The Bant Singh Project: In June 2010, Word Sound Power visited Jabbar village, Mansa, Punjab and collaborated with Bant Singh. Despite a savage attack in 2006 that cost him his limbs, Bant Singh continues to organize poor laborers and inspire many with songs of rebellion. The Bant Singh Project film, shot by Lakshman Anand, directed by Samrat B., and edited by Sourav Brahmachari, was screened at Goethe Institute New Delhi in October 2010. The musical album was released in January 2011 and a remix compilation featuring Dr. Das, Subatomic Sound System, Nucleya, and Dubblestandart was released in March 2011. The Bant Singh Project has been featured on AFP, MTV, and BBC Radio One.
Ashwini Mishra: I was lucky enough to get a chance of a candid interpersonal interview with the Mumbai based hip hop artist Ashwini Mishra, who goes by the alias of A-list, and who by free styling, recording his own tracks and bringing a vibrant energy to clubs, open-mic nights and protest concerts alike, is rapidly making a name for himself in what he labels ‘hip-hop journalism’. He does not aim to enter the entertainment industry, instead, declares himself to be “an ordinary guy who’s expressing himself through his music.” He opines through his art, and continues to make rebellious, igniting songs that aim to trigger the dormant conscience of the youth and society, at large. When asked his views on commercializing his music, he responds with an incontestable NO. “I will never get into bed with the corporate names or political parties” because that, he states, defeats the purpose of his unbiased and irrefutable ideologies and contours his freedom of expression, which would naturally be unacceptable to someone like him.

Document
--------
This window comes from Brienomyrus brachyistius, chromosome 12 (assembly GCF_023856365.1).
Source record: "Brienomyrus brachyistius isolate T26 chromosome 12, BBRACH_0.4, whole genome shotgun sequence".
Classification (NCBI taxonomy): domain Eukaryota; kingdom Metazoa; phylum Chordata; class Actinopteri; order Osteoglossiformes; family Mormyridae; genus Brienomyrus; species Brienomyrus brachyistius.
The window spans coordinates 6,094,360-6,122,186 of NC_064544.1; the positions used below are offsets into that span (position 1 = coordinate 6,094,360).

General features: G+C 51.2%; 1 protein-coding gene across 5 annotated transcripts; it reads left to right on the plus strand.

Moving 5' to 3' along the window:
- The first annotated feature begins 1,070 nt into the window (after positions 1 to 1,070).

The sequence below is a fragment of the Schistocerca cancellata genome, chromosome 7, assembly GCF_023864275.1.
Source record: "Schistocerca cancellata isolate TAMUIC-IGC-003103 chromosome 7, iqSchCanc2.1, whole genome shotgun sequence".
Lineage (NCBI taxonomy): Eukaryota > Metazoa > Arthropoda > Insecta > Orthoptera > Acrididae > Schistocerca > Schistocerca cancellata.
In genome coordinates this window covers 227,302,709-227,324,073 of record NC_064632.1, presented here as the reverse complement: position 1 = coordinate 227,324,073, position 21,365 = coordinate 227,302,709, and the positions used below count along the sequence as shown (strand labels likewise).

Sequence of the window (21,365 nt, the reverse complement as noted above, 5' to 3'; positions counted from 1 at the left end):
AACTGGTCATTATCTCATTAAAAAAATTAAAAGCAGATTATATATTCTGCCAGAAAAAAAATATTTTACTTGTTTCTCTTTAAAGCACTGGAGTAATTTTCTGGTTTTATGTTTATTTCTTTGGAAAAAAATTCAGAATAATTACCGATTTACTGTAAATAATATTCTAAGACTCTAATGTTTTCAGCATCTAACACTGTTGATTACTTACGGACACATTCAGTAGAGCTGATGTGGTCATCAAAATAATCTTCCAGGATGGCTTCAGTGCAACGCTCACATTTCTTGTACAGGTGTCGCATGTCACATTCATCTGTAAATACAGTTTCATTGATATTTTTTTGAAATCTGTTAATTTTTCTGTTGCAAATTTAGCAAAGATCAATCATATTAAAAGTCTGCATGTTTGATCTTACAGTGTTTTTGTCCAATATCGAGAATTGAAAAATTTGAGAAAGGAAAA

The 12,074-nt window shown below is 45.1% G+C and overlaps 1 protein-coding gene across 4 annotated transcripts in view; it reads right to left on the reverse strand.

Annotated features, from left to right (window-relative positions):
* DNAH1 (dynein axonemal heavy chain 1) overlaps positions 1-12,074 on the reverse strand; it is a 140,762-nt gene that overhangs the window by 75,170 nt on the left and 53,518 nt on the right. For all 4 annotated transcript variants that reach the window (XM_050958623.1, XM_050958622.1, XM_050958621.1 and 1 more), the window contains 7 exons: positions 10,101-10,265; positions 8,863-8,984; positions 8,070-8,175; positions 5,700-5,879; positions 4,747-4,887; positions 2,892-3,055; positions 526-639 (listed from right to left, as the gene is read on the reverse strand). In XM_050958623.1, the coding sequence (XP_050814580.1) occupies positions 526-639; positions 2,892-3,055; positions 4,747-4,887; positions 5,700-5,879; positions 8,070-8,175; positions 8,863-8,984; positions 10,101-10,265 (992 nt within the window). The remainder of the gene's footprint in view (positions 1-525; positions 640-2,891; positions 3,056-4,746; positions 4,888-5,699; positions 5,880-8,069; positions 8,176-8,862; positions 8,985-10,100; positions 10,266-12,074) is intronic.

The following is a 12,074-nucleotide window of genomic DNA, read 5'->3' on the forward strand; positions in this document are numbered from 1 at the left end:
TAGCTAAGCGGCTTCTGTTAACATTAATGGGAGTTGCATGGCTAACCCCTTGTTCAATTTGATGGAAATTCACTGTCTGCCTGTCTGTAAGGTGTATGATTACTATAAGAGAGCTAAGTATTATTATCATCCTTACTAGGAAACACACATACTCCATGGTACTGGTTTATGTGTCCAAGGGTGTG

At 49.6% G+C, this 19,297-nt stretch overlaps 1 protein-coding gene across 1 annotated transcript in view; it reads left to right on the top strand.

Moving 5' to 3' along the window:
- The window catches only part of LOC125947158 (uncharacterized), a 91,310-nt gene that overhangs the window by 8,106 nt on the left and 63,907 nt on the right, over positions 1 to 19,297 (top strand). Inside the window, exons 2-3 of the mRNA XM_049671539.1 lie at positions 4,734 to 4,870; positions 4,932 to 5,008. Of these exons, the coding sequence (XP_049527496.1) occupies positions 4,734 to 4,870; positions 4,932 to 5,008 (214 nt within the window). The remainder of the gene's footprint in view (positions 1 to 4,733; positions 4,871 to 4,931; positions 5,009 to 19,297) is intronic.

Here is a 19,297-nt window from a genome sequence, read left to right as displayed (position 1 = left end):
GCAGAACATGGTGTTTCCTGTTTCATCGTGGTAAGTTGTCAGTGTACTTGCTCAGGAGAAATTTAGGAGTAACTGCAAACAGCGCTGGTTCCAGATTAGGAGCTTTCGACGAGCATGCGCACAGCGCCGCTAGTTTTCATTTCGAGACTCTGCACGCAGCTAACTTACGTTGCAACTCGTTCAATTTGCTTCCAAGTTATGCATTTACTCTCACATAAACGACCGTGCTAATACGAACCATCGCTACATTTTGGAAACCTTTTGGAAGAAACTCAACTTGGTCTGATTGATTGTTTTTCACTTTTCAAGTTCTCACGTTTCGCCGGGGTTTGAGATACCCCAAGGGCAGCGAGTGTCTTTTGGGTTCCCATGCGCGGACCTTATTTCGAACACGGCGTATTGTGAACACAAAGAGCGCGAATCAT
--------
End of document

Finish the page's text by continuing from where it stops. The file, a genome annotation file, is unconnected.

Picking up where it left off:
He expresses himself on various dimensions varying across politics and society; whatever he feels in his heart must be spoken about. And he does so quite fearlessly, as is apparent from his song ‘True lies- Tale of Afzal Guru‘, few lines of which read:
“Electrodes on his genitals, kerosene in his anus,
And the scene that was infamous was his confession,
So say Jai Hind if you are done stressin’.
The reason even the court threw it out
It was like saying ‘I love you’ to an abusive spouse.”
If this does not send shivers down your spine, I don’t know what will.
“Tale of Afzal Guru” is produced by Shayan Nabi a.k.a Shyn9n who is a protest musician himself from Kashmir and he has produced a number of tracks for me. We are the Mumbai-Kashmir protest rap duo”, says Ashwini.
He has used his latest video “Say no to 377“ as a means of expressing solidarity with all those whose identity stand in jeopardy after the outrageous verdict of the Supreme Court earlier this year. For more of his equally edgy works, follow him at Reverbnation and/or Facebook.
In the wake of recent times of the awakening of youth and society alike, artists as such are a much needed and refreshing tool to question the stigmas, taboos and turpitude prevalent in the society. They are doing their bit in trying to reach out and change the existent bigoted views of whomsoever possible, and it is bearing fruits. It is to be seen how rapidly this art flourishes and reaches out to the masses evermore.